Despite dozens of titles available on the PS2 and other platforms, the console RPG has been in need of a good kick in the ass for a while now. While there are some stunning visuals and character art all over the place, for the most part some developers are fiddling with far too many arcane battle systems and even more incomprehensible mini-games that take too much time away from the fun of actually playing the game. Capcom, which has been on a sort of reinvention kick these last couple of years, has come up with a number of cool ideas in Breath of Fire: Dragon Quarter, a game that'll keep you on your toes from beginning to end.
If you're a fan of the series who's played the game from the SNES original (or the Game Boy Advance versions), you'll be more than a little shocked at this new BOF. In fact, the game is pretty much a departure from just about any recent console RPG, as it mixes together a number of gameplay elements and manages to pull most of them off smoothly and leaves that nice fresh minty good game taste in your brain.
Like the other games in the series, the basic plot is different than the other titles, but DQ has even more superficial references to previous games in the form of some items and minor visual elements. Gone are the bright, colorful visuals, fun minigames, and sunny outdoor locales. DQ is pretty much all about battle and learning to battle effectively in the confines of its combat system.
Rather than endless random encounters (except for a series of tough boss fights), enemies are clearly visible in the areas that you explore. You can also purchase or find assorted traps or bait to distract most enemies or leave them hurt or disabled when battle begins. Part of the strategy here is to get the first strike in and try to keep who or whatever you're fighting off-balance enough so that they don't try to return the favor.
In a move borrowed from some strategy games, each action you take during a fight costs AP, unless you're using an item or special technique that doesn't expend any AP. For example, do you have Nina cast a couple of spell glyphs or high AP spell with no points to move, or do you have her move out of enemy range and add up AP points to cast magic and use glyphs? There's a lot to consider here, and another interesting thing is Capcom has limited you to a 3-party team only. You meet your teammates in different areas of the game, and each one has their particular strengths and weaknesses.
Ryu (or whatever you wish to name him) is a sword user who inherits a powerful transformation skill, Lin (Rin in the manual) is a gunner with some pretty impressive skills, and Nina is the requisite fragile magic user with some really powerful spells. The very first bit of the game has you playing with Ryu and a second character who later adds to the plot by coming after you and your new friends as you try to bring Nina to safety. There's really not all that much going on story wise at first, but the game is carried heavily by a unique gameplay element which actually encourages you to LOSE and restart or reload an old save in order to see more of the story.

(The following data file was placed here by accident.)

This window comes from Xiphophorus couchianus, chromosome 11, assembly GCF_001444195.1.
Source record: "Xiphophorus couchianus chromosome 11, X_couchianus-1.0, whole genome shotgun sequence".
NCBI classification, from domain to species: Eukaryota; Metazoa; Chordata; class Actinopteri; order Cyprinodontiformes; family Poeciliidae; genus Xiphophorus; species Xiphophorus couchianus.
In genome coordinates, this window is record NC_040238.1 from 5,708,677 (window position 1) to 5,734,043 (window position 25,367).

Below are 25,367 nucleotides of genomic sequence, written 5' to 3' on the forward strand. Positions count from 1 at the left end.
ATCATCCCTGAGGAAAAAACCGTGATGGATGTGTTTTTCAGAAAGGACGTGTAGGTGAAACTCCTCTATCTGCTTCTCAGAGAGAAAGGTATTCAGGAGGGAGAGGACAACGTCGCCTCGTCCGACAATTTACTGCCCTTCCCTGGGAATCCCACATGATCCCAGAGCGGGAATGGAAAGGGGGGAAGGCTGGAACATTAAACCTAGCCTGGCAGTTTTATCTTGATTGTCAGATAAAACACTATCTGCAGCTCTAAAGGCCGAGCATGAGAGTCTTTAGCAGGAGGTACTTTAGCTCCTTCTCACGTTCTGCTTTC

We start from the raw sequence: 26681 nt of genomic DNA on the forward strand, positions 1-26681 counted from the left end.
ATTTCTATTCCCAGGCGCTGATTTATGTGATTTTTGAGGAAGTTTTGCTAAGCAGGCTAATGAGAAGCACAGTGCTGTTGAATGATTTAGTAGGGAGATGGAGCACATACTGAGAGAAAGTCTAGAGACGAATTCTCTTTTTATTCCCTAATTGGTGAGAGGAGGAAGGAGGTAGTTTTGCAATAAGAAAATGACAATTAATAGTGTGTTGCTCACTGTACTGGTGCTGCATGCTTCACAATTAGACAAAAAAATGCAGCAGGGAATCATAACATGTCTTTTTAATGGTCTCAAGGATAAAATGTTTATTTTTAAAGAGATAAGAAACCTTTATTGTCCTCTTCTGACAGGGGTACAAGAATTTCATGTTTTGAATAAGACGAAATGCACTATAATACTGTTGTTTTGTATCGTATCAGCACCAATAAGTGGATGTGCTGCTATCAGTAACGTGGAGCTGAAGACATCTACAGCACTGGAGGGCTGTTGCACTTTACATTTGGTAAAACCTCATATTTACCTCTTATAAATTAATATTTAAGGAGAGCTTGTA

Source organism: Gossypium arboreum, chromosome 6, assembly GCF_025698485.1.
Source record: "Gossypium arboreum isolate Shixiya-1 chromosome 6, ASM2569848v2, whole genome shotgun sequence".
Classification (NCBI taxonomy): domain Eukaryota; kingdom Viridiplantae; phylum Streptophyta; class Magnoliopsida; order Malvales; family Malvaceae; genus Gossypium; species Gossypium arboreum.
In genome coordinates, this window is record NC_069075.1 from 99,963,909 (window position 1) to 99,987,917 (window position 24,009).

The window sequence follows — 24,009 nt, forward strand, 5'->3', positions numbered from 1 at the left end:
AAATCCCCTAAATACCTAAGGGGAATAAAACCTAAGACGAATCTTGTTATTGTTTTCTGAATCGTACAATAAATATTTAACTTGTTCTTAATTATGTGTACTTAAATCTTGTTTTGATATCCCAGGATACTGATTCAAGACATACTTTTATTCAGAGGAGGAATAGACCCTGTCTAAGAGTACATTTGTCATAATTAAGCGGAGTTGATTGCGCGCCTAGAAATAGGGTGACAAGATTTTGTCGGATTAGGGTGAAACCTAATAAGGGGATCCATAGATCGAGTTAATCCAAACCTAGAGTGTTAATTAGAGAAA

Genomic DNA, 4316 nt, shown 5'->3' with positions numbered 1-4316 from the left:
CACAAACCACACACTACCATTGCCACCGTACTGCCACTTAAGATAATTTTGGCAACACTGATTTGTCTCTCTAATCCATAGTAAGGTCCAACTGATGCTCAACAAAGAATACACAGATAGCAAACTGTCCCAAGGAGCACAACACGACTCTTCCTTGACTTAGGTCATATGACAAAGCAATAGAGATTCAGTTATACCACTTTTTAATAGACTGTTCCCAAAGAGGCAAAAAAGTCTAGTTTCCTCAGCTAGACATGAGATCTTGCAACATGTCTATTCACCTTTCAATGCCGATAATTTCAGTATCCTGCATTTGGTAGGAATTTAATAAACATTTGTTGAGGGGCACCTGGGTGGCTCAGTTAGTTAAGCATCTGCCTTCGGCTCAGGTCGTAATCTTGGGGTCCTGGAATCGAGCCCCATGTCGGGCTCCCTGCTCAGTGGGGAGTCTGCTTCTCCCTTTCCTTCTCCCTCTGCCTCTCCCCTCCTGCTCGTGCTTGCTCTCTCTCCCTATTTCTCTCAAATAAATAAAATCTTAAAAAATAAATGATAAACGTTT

It's called Scenario Overlay (SOL), and it extends the gameplay somewhat allowing you access to closed off areas and items not available peviously. The thing is, the game can actually be beaten by skilled players without SOL-ing in a paltry 10-12 hours. but I'm one of those crazy folks who spends about 3 or 4 times that trying to get the most mileage out of my 50 bucks. The game keeps track of the number of times you restart, and new scenes are highlighted by a small blinking SOL bar at the bottom of the screen. Playing through the game only one time will have you scratching your head a bit at the brevity of some cutscenes, but when you see stuff fleshed out courtesy of SOL, you'll nod and smile accordingly. It's a clever gimmick that works quite nicely for the most part.
The graphics are great here- a combination of cel-shaded 3D characters and well-designed, varied environments with little touches like bugs flitting around corpses and lights, a cool water splash effect (like in Baldur's Gate), and some nice transparencies and lighting effects. The enemy design is excellent, ranging from deceptively cute to extremely deadly looking, and of course, many of the tougher characters are completely amazing, hard to kill nightmares. BOF: DQ has a great Yasunori Mitsuda/Hitoshi Sakamoto music score, and is easily one of the best I've heard this year. Sound effects are well implemented, and what little voice there is in the game (mostly characters grunting or gasping at key points in the game) is also quite solid.
My main (but quite minor) gripe is with the camera system, which is good, but sometimes you'll come through a doorway and have enemies right in front of you before you can separate them by D-Dashing or throwing a trap or two down. Another odd thing is the quirky mini-game where you help fairies build a little village. It's a lot of fun hiring and firing ants to dig and uncover rooms, but compared to the dark tone of the main quest, it seems a bit out of place, almost as if Capcom just needed to add something to extend the length of the game. Still, you can dig up some cool items and bonuses, and with a bit more depth, this would make sort of a nice game on its own.
What's really cool about BOF: DQ is that it's one of those games that the RPG elite will no doubt argue over, and perhaps convince them that there are other alternatives out there besides the usual sequel-driven pap. The game adds much salsa to a sometimes stale soup of "me too" RPG ideas, and it'll definitely be fun to see what Capcom comes up with for the next game in the series...
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